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ARS Home » Southeast Area » Stoneville, Mississippi » Crop Genetics Research » Research » Publications at this Location » Publication #113852


item Ray, Jeffery - Jeff
item Gesch, Russell - Russ
item Sinclair, Thomas
item Allen, Leon - Hartwell

Submitted to: Plant and Soil
Publication Type: Peer Reviewed Journal
Publication Acceptance Date: 11/9/2001
Publication Date: N/A
Citation: N/A

Interpretive Summary: Considerable research has shown that most plant processes including transpiration respond similarly to soil drying. That is, there is little effect on the specific plant process until the soil drys to a certain point (the threshold). Research has shown that as atmospheric vapor deficit increases, transpiration also increases. Our research was conducted to determine if the increased transpiration demand caused by increased vapor pressure deficit would change the soil water threshold at which transpiration begins to decline. To examine this, we grew maize plants in out-door environmentally controlled chambers in which we set the vapor pressure deficit to specific levels. We then measured the soil water content at which transpiration began to decline. The results of the experiment indicated that the soil water content at which transpiration declined was stable across a wide range of vapor pressure deficits.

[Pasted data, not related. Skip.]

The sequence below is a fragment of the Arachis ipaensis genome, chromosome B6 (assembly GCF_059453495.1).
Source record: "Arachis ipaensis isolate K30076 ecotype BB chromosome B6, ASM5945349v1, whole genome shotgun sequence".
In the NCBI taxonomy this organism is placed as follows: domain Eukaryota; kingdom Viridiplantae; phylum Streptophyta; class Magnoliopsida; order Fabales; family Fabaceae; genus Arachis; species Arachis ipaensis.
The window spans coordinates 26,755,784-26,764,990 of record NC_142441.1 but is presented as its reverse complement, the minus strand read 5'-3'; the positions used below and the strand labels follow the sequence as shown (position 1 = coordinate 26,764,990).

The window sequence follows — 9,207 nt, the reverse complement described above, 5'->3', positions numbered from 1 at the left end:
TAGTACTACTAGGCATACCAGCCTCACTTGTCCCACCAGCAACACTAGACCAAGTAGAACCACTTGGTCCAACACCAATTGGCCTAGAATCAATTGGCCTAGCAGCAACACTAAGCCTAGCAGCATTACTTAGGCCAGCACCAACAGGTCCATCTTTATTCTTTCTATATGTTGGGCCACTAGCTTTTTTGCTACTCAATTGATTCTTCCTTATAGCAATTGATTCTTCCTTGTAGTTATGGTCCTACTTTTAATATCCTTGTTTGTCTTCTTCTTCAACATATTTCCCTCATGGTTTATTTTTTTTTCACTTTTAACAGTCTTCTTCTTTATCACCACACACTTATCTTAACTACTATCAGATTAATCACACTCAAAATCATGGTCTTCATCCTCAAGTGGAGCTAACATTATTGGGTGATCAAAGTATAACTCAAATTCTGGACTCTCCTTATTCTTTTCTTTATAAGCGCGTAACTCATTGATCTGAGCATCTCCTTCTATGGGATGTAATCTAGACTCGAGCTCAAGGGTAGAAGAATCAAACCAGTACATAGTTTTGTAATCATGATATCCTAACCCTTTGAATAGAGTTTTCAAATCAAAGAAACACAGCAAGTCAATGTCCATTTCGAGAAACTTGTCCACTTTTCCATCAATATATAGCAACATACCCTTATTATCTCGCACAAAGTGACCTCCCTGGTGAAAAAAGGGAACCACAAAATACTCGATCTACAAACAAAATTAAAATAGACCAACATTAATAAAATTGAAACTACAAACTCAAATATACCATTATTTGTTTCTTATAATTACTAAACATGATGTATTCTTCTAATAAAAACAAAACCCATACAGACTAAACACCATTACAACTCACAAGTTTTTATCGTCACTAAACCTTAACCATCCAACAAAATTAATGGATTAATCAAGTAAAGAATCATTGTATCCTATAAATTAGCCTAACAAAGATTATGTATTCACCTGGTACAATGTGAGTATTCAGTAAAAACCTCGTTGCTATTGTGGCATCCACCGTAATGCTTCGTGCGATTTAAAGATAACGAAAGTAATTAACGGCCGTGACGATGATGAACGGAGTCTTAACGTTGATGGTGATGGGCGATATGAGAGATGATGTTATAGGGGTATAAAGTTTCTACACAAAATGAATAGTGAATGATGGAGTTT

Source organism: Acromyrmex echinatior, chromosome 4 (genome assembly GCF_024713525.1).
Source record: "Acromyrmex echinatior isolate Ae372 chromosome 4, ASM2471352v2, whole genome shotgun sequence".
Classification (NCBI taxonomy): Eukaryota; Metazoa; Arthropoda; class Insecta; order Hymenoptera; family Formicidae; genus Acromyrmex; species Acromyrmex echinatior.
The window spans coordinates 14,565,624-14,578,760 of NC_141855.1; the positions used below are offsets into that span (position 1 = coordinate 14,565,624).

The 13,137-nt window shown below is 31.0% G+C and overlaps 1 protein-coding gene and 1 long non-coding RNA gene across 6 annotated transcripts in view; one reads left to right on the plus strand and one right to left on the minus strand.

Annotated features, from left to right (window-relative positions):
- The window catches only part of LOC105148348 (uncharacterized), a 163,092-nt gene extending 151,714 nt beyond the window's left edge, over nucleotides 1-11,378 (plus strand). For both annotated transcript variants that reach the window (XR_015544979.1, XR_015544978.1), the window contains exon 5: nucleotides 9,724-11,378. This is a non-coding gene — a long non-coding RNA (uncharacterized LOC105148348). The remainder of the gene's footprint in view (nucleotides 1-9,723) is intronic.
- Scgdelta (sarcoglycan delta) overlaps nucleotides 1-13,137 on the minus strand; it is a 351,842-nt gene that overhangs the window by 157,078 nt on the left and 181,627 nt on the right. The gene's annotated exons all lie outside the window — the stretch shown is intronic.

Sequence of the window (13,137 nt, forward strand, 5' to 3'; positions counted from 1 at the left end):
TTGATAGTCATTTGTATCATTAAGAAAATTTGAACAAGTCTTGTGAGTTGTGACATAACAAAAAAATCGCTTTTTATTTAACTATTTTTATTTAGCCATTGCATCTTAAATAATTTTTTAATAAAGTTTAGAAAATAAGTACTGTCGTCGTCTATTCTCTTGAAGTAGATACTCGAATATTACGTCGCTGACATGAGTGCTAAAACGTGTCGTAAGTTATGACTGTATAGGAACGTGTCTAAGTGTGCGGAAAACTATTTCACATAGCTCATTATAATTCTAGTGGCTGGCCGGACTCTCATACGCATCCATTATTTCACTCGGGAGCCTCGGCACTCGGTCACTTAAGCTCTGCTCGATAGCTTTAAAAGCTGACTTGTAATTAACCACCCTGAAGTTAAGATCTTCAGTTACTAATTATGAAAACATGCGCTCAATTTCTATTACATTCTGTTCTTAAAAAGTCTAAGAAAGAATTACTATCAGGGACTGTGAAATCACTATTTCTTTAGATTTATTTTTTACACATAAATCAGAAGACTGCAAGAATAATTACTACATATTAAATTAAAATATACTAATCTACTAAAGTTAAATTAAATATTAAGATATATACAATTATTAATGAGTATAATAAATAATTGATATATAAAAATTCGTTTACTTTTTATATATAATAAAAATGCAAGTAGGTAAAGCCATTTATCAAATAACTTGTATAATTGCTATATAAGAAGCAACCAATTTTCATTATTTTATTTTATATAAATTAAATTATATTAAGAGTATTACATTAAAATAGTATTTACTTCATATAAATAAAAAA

Technical Abstract: The decline in plant transpiration has been widely observed to occur within a fairly stable range of threshold values of fraction transpirable soil water (FTSW), usually 0.3 to 0.4. However, the stability of this function has not been compared at various levels of atmospheric vapor pressure deficit (VPD). Soil hydraulic conductivity is likely to be involved in determining the threshold where water supply is limiting. Thus it was hypothesized that at a high VPD resulting in increased transpiration rates, the FTSW threshold for the decline of transpiration rates as a result of drying soil would be increased. This study was undertaken in controlled environment chambers with two maize (Zea mays L.) hybrids so as to subject plants to four VPD levels (1.1, 2.0, 2.9, and 3.6 kPa) during a soil drying experiment. In contrast to the original hypothesis, there was little (0.05 FTSW) change in the threshold FTSW in response to increased VPD for either hybrid. In fact, over the narrow 0.31 to 0.38 FTSW range observed, the two hybrids showed opposite trends in FTSW threshold as VPD increased. These results supported the view that the FTSW threshold for the decline in transpiration with drying soil is stable, showing little sensitivity to changes in VPD.